This has definitely been an eventful year, and what a way to process everything that has happened than your own hand-made "junk journal"? Junk journals are perfect for recording memories and thoughts in a creative way. Make your own junk journal with papers and items you probably already have at home. We have invited Emily of Fineberg Art Studio to walk you through materials, simple binding techniques, and fun ideas that you can add to your pages. This is a fun and low-stress beginner bookbinding project, and once you make one, you will want to make more! 

You will need: 

  • Variety of papers and paper ephemera, old magazines, pictures, envelopes, book pages, etc.
  • Thin cardboard for the cover (cereal box)
  • Pen or pencil
  • Ruler
  • Glue (glue stick recommended)
  • Scissors
  • Needle and thread (embroidery floss or thin yarn)
  • Awl or push pin
  • Any other art making supplies like paint, markers, washi tape, stickers, etc.

Optional:

  • Stretchy cord or elastic
  • A few clothespins or binder clips
  • Old hardcover book
  • X-Acto knife or box cutter
  • Wax paper

No registration is required to complete the project; however, the first 15 people to register by 9AM on July 09 can also claim a special grab-n-go kit of recycled book pages and covers at the library through our contact-free holds pickup! Kit Pick Up for the Journal Program will begin July 9th and end July 16th. You will receive an email with instructions once your kit is available.

Looking for more inspiration? Check out the thousands of craft videos available on Creativebug to get started today!

Upcoming sessions

There are no upcoming sessions available.

zoom logo

Some library programs and meetings are being presented virtually, using online platforms like Zoom, Facebook Live, or streamed over our YouTube channel. To make the most of your experience, we're offering a few tips.

Be tech ready

For online programs, check your device's capabilities well before the program begins. Make sure your app or version is up to date, that your camera and microphone, if using, are working, and check your Internet connection. If you are having trouble with Zoom, try this user guide.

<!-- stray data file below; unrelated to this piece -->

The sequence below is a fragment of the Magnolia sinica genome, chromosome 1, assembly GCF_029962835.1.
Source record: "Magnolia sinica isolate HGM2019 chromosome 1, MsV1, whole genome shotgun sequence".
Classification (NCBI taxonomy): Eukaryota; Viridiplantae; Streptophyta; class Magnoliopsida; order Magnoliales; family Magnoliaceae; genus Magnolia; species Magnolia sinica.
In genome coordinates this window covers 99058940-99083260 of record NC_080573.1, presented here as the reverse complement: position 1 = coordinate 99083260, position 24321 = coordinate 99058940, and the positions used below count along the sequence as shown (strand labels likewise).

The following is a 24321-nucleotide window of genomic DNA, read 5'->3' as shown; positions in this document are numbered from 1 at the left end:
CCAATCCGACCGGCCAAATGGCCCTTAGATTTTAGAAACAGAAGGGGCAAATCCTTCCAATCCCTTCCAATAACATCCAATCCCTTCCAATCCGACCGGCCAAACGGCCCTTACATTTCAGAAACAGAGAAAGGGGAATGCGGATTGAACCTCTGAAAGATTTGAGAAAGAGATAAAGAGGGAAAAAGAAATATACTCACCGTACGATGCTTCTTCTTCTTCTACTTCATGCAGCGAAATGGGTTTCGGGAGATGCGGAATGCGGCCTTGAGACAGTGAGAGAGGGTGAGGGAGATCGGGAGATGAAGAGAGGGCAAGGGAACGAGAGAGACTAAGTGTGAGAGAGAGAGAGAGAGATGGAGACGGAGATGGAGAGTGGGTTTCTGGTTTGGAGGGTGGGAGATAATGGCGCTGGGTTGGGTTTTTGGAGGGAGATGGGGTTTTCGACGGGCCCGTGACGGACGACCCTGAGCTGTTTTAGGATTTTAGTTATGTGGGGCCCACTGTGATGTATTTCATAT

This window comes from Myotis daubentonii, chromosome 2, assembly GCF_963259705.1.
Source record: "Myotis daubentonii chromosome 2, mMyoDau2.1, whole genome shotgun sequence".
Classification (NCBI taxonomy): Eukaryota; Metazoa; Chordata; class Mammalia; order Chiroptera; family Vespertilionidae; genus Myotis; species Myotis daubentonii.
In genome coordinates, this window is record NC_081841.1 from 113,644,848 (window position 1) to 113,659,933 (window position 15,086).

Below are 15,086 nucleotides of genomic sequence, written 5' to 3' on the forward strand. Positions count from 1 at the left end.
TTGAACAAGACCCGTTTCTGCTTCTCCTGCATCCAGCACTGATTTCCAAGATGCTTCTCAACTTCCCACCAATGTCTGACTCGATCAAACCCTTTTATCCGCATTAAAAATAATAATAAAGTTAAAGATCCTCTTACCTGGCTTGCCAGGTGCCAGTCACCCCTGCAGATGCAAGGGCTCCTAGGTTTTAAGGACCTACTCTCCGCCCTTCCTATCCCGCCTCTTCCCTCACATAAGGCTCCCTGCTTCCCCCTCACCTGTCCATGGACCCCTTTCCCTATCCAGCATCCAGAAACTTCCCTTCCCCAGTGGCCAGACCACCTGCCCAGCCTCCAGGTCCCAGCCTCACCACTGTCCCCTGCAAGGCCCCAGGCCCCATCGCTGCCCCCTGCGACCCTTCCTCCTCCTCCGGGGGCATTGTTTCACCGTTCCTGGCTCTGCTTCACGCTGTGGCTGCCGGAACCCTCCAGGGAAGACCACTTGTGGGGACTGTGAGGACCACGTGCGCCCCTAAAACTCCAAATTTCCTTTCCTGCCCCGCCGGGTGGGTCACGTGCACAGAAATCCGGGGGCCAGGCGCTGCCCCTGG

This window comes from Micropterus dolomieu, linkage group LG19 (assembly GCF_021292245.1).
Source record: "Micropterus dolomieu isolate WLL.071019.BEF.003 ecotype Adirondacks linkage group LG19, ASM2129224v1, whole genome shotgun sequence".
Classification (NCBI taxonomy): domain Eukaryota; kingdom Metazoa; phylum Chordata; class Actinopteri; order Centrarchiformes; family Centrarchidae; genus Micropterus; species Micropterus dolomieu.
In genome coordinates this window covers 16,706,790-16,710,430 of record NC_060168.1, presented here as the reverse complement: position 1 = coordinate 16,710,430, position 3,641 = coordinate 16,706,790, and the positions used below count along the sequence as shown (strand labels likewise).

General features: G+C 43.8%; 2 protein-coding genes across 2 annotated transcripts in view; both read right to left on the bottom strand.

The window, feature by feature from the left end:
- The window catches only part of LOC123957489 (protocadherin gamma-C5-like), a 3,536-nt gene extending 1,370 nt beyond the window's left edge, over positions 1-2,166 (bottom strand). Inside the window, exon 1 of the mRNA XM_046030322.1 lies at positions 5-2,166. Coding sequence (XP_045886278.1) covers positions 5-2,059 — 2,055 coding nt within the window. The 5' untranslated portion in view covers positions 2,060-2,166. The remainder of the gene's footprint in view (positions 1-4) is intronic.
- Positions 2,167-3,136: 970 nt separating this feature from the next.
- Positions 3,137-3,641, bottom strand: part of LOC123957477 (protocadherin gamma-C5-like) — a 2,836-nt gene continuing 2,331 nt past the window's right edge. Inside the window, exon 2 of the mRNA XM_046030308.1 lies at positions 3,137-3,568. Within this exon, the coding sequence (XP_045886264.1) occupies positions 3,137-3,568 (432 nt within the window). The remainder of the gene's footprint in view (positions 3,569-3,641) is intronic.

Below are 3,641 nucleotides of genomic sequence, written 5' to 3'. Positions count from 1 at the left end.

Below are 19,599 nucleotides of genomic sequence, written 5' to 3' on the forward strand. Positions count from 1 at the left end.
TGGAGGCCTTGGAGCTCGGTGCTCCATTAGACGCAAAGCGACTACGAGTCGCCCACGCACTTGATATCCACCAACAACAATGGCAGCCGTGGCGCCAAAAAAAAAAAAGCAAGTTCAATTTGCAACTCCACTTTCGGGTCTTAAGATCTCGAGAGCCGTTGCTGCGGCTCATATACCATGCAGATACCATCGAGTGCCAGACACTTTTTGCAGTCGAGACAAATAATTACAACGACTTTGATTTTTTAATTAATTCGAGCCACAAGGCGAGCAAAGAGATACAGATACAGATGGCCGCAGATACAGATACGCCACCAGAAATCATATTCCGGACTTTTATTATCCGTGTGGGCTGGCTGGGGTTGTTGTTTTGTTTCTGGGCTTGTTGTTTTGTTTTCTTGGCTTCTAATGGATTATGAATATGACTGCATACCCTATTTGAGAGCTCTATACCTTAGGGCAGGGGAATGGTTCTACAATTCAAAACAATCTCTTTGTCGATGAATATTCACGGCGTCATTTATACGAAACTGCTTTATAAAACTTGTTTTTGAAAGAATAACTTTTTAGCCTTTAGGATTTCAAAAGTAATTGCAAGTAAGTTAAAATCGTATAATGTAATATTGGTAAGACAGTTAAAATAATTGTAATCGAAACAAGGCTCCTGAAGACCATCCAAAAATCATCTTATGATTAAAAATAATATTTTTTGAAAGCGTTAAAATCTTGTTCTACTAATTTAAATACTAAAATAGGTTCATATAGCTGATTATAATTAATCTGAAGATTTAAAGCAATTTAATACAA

Locate your invitation

Look for your program invitation several hours before the program is scheduled to begin. It should come via library email; be sure to check your junk/spam folders. The invitation will contain a link to the program host site. If you haven't received an email an hour before program time, call the library at 734-397-0999 and get connected to a reference librarian.

Be on time

Using the link in the email, log in to your session at least 5 minutes prior to the start time. Depending on how the meeting is set up, you may enter a waiting room, and then be admitted when the host is ready.

Practice good meeting etiquette

Mute your microphone, keep your video on, use the chat box to ask a question or use the "raise hand" button in Zoom, or visually raise your hand. Download our guide for more tips.

Be respectful

Treat the host/presenter and other participants with respect. Patrons attending online presentations are subject to the library Patron Code of Conduct. Be patient and kind--virtual programs are a new experience for many people.

 

 

Kitchen gardening has been around since the early times. A small plot of land near the house can be used to grow a variety of fruits and vegetables for household use, according to the season. Growing your own food has many health benefits:

You eat more fresh fruits and vegetables,

You chose what pesticides and fertilizers to use
Harvest time is chosen by you.

It is good exercise and fun for the whole family.           

These books and other resources can help you get started on your kitchen garden today!  

For more ways to have the best possible summer head back to the 62 Ways to do 62 Days page!                      

 

Books

Pages